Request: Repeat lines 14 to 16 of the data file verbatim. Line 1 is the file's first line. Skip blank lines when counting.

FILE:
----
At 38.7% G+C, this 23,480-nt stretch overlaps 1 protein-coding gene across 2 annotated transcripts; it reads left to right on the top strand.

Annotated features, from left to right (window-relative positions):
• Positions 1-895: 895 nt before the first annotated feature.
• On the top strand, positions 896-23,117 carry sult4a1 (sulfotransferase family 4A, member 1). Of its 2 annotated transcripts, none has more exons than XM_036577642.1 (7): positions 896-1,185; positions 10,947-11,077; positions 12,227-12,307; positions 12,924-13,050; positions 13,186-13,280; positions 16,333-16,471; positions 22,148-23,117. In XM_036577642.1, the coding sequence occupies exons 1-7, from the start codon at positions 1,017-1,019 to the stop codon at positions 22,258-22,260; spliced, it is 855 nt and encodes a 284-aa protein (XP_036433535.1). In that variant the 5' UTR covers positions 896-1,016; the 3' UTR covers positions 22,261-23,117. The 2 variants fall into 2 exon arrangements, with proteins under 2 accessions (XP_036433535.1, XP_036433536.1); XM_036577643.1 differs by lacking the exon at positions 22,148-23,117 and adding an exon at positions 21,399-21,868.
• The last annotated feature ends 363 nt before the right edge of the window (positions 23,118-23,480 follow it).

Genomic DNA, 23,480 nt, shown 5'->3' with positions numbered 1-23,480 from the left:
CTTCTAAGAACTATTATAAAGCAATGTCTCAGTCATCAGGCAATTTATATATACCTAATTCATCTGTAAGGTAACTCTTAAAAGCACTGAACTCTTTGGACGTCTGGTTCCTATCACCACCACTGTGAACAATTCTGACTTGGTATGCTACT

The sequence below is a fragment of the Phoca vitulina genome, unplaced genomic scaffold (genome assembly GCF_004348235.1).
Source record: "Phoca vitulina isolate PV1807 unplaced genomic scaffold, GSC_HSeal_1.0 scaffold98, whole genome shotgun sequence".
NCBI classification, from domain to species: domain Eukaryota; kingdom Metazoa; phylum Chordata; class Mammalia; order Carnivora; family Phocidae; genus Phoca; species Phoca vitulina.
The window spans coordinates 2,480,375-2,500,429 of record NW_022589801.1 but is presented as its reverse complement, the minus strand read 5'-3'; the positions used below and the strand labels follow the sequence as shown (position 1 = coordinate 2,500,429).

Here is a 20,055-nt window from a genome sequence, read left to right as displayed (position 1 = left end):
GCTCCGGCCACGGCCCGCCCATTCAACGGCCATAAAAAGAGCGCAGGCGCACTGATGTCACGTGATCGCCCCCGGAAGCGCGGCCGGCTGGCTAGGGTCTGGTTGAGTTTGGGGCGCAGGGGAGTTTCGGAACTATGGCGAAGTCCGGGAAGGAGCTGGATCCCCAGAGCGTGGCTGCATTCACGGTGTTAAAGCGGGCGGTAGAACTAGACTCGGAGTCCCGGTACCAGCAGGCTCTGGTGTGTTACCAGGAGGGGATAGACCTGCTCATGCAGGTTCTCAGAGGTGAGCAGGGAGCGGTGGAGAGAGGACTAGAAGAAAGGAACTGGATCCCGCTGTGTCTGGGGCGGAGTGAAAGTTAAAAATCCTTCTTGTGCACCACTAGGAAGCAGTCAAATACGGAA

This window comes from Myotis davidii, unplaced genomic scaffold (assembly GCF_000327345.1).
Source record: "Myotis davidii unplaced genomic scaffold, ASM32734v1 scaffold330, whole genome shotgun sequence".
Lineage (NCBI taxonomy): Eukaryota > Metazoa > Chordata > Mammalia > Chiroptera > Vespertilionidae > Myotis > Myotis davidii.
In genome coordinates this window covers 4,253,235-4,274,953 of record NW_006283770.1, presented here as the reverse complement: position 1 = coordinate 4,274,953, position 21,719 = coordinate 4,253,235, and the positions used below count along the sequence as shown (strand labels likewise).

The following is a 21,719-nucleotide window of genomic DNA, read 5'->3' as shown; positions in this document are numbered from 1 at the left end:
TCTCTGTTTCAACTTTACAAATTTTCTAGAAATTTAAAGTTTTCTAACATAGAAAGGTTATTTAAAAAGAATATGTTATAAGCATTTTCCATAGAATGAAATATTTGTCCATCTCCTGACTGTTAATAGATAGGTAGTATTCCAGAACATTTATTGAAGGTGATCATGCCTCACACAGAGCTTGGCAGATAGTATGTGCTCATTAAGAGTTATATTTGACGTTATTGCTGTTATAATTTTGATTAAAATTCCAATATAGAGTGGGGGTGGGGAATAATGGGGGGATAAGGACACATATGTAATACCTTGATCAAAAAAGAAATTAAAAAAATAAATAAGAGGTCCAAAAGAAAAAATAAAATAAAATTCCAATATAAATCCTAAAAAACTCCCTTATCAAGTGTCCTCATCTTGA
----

This window comes from Myotis davidii, unplaced genomic scaffold (assembly GCF_000327345.1).
Source record: "Myotis davidii unplaced genomic scaffold, ASM32734v1 scaffold330, whole genome shotgun sequence".
Lineage (NCBI taxonomy): Eukaryota > Metazoa > Chordata > Mammalia > Chiroptera > Vespertilionidae > Myotis > Myotis davidii.